A Network Load Balancer functions at the fourth layer (Transport) of the Open Systems Interconnection (OSI) model. It is suited for TCP & UDP based workloads. Network Load Balancer also by default preserves the Source IP of address of the clients when presenting the traffic to the pod.

Choose the Network Load Balancer (NLB) if your workload cannot utilize DNS

Another key reason to use the NLB is if your clients cannot utilize DNS. In this case, the NLB may be a better fit for your workload as the IPs on a Network Load Balancer are static. While clients are recommended to use DNS when resolving Domain Names to IP Addresses when connecting to Load Balancers, if a client's application doesn't support DNS resolution and only accepts hard-coded IPs then an NLB is a better fit as the IPs are static and remain same for the life of the NLB.

Provisioning Load Balancers

After determining the Load Balancer best suited for your workloads, customers have a number of options for provisioning a load balancer.

Provision Load Balancers by deploying the AWS Load Balancer Controller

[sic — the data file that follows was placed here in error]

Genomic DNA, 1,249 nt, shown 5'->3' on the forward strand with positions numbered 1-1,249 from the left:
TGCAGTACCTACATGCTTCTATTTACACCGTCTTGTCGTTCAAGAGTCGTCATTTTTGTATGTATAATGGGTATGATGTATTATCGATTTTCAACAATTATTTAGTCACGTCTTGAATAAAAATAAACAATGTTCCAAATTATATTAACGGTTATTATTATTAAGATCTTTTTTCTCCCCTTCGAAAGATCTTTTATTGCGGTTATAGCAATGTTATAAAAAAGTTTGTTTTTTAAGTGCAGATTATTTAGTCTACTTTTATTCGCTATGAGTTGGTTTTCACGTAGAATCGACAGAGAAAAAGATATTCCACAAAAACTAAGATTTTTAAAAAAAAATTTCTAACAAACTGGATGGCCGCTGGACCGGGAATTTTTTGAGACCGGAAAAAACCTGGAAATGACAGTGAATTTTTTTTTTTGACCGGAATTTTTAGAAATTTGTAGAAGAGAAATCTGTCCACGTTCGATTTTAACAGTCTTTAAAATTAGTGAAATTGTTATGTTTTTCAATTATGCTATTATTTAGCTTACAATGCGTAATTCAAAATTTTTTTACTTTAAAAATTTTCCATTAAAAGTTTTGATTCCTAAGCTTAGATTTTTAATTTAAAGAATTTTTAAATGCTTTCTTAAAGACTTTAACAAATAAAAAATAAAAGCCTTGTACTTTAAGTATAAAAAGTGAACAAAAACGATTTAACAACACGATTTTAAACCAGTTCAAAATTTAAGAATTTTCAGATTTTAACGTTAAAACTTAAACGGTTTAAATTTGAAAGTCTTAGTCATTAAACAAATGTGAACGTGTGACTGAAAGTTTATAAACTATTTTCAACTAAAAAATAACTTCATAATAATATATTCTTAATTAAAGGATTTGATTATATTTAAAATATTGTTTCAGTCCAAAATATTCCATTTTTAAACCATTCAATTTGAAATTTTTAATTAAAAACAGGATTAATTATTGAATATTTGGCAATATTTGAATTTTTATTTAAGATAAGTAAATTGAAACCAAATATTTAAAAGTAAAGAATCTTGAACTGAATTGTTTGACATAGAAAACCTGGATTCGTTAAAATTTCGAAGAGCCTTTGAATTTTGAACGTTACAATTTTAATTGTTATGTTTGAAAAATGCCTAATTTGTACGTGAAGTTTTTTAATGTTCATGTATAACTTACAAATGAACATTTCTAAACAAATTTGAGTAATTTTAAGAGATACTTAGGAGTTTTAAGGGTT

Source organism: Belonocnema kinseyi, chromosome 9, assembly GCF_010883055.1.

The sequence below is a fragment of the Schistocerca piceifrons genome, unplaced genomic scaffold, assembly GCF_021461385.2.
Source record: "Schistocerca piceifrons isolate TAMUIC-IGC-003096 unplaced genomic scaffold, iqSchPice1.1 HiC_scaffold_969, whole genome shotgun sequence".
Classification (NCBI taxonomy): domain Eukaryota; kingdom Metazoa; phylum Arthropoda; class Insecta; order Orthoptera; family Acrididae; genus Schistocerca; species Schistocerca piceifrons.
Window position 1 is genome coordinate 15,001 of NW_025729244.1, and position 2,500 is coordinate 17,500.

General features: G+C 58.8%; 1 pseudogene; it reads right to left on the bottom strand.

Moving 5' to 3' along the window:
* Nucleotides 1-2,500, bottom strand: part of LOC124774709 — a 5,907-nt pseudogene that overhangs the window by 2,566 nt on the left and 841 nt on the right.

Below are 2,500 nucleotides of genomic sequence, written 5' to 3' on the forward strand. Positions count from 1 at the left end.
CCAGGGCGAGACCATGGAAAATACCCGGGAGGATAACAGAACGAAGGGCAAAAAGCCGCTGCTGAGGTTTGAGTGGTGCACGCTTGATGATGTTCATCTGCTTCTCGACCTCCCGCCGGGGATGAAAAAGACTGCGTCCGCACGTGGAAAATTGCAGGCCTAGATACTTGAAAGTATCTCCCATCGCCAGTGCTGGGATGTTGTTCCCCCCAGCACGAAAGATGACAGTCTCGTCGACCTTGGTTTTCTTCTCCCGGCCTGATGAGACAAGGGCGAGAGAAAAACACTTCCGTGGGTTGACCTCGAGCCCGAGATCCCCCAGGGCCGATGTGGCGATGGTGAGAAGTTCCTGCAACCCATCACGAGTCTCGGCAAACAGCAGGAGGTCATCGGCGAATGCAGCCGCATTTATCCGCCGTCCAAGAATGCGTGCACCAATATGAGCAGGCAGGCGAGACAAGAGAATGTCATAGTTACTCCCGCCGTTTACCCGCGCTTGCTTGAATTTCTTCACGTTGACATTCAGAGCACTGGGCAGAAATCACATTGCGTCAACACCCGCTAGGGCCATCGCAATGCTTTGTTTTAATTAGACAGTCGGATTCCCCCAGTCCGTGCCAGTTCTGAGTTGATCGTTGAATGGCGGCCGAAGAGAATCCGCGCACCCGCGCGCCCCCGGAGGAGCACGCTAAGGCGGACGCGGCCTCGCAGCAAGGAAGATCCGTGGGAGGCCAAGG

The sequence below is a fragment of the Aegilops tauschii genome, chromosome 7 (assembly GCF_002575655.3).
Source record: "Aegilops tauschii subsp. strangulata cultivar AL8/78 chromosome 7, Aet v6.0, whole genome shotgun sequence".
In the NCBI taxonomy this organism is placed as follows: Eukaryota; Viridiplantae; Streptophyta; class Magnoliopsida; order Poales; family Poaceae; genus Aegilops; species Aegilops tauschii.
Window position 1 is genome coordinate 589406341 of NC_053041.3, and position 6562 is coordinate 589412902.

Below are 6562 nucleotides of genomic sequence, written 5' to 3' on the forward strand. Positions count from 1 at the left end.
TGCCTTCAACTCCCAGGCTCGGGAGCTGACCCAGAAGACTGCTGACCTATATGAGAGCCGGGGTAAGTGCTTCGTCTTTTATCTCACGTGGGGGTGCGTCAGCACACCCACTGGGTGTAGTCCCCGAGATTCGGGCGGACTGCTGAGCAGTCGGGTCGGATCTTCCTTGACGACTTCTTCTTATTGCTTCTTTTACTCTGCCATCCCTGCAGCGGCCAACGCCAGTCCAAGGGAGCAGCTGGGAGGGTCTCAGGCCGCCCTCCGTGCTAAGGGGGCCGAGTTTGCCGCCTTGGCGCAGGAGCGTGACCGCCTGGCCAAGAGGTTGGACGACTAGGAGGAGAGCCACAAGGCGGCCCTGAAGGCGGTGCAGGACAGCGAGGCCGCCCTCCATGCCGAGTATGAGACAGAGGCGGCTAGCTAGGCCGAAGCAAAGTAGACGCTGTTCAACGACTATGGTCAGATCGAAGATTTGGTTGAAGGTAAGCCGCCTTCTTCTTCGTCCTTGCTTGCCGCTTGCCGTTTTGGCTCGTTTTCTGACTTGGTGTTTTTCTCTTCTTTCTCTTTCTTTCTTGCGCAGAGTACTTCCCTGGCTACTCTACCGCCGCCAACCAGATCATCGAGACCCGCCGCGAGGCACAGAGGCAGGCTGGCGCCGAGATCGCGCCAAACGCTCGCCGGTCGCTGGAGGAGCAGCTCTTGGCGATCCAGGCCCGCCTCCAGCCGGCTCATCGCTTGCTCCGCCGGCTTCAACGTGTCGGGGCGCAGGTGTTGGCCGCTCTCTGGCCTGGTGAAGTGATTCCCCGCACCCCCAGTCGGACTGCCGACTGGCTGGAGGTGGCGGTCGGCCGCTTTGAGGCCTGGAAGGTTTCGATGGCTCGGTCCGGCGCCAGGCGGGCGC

There are two key methods of provisioning load balancers within an EKS Cluster.

  • Leveraging the AWS Cloud Provider Load balancer Controller (legacy)
  • Leveraging the AWS Load Balancer Controller (recommended)

By default, Kubernetes Service resources of type LoadBalancer get reconciled by the Kubernetes Service Controller that is built into the CloudProvider component of the kube-controller-manager or the cloud-controller-manager (also known as the in-tree controller).

The configuration of the provisioned load balancer is controlled by annotations that are added to the manifest for the Service or Ingress object and are different when using the AWS Load Balancer Controller than they are when using the AWS cloud provider load balancer controller.

The AWS Cloud Provider Load balancer Controller is legacy and is currently only receiving critical bug fixes. When you create a Kubernetes Service of type LoadBalancer, the AWS cloud provider load balancer controller creates AWS Classic Load Balancers by default, but can also create AWS Network Load Balancers with the correct annotation.